This Is How to Competently Operate Cloud Computing Systems

Posted: September 26, 2018

How Changes in Technology Affect Competency Rules

The client-lawyer relationship is an important one. With competent representation, clients receive legal services promised to them through the judiciary system. The American Bar Association Center for Professional Responsibility outlines this fundamental service in Model Rule 1.1: Competence, stating a lawyer is obliged to provide competent representation through the appropriate legal knowledge, skill, thoroughness, and preparation.

But how does this apply in a world of changing technological developments? The way in which information is spread and consumed through online technologies, and shared with third-party cloud computing vendors, offers greater risk for exposing confidential information – effectively breaching attorney-client privileges. As the impact of technology on the legal profession continues to evolve, it’s increasingly important for litigators to stay abreast of competency rules as they continue representing clients in a digital world.

a group of lawyers discussing the best practices for using the new technology in the office

There are many advantages to using the latest technologies when practicing law. Client-response time is fast and easy and office management is made more efficient. Technological advancements won’t slow down in the foreseeable future, so states are adopting strategies to best manage competency rules surrounding the use of technology in legal landscapes.

How States Are Responding

Rapid technological advancements occur in a legal system that’s slow to enact change, so many states – more than half – have adopted their own guidelines and strategies. Comments and formal opinions explain best practices for using technology in the workplace, helping clarify competency rules. Attorneys can then familiarize themselves with rules regarding the use of technology to manage clients and cases.

Such changes came after ABA Rule 1.1 was revised in 2012, adding comment 8 – a revision stating lawyers have an ethical duty of technology competence and are obliged to keep abreast of changes. While many states adopted comment 8’s somewhat vague language, others more adamantly issued guidelines on the use of specific technologies in light of ethical duties.

With the potential risk of breaching confidentiality, and undermining competency rules, states have been quick to adopt their own frameworks, helping litigators more clearly operate in a world of emails, cloud computing, and database management. A good case in point is the Illinois State Bar Association’s published Opinion No. 16-06.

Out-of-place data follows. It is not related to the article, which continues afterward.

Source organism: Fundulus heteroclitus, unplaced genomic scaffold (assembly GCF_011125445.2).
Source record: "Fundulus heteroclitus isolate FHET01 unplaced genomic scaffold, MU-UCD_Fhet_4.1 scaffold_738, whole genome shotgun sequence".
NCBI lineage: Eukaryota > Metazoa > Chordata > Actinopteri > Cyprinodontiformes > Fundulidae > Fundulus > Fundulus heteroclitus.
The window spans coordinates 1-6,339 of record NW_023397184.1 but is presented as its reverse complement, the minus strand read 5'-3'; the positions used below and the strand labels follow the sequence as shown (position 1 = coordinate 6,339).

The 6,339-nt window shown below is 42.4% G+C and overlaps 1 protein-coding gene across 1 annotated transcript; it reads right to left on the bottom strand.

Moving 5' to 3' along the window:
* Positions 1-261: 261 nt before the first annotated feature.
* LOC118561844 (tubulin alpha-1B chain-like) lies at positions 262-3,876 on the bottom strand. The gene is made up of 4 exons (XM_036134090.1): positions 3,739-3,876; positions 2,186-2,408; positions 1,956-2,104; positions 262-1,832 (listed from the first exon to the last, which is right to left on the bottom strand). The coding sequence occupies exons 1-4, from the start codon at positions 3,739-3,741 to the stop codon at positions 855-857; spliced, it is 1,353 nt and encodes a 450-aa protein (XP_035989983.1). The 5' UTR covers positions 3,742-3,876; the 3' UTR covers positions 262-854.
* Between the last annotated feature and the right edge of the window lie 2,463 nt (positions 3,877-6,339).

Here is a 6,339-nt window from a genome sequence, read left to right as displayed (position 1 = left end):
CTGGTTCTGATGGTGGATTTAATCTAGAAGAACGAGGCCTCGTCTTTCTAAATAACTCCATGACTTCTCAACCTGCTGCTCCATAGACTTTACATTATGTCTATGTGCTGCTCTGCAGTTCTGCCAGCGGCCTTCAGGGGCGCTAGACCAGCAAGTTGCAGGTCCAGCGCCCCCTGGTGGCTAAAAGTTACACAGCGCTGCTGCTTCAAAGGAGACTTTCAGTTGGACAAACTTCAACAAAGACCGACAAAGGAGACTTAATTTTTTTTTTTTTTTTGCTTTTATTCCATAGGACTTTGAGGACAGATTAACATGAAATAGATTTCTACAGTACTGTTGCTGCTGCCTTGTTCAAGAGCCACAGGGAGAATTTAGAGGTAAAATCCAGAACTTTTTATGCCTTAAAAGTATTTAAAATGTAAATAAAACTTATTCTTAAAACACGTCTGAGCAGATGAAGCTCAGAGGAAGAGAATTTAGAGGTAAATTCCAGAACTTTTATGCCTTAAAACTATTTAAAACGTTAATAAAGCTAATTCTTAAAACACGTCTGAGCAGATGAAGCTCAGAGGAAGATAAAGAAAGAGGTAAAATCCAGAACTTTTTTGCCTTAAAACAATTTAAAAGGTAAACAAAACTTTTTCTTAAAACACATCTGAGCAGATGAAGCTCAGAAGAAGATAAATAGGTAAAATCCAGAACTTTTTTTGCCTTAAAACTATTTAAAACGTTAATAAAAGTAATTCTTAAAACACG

More than Competency

Opinion No. 16-06 was published in 2016 to demand more than mere competency from lawyers. The Illinois State Bar Association opined that exercising due diligence while finding a provider is not enough – lawyers must operate with cloud computing vendors in a way that ensures confidentiality. Therefore, supervision of vendors may be necessary when ensuring client information is kept safe.
According to Illinois officials, litigators reasonably practice due diligence by:

  • Reviewing cloud computing industry standards in an effort to enact the best safeguards
  • Ensure the provider has provided security precautions, including firewalls, password protection, and encryption
  • Investigating the provider’s history and reputation
  • Inquiring if the provider has experienced any breaches in security and investigating those breaches
  • Requiring the provider to agree to the lawyer’s duties of confidentiality
  • Requiring all data is backed up completely under the lawyer’s control
  • Requiring provisions for the retrieval of information if need be

These practices clearly outline ways in which litigators can practice due diligence while working to maintain client confidentiality and ensuring data is secure – and remains secure.

Major Takeaways for the Modern Lawyer

Technology changes the way in which lawyers access and store client information. While many of these guidelines remain just that – suggestions for appropriate behavior – they safeguard lawyers from serious consequences in the unfortunate case that client data is stolen and confidentiality is breached. Many states have adopted their own strategies for protecting both litigators and their clients while storing and accessing sensitive information on cloud-based systems, ensuring confidentiality isn’t breached and data remains secure. Following similar guidelines, or adopting your own, ensures competent representation in a digital age.


Jim Ballowe

Jim is a veteran information technology professional, having worked with several global technology pioneers including Digital Equipment Corporation, HP & Lucent. His areas of expertise include enterprise architecture, infrastructure, information security, and product development and is helping Esquire and its clients navigate Litigation 2.0.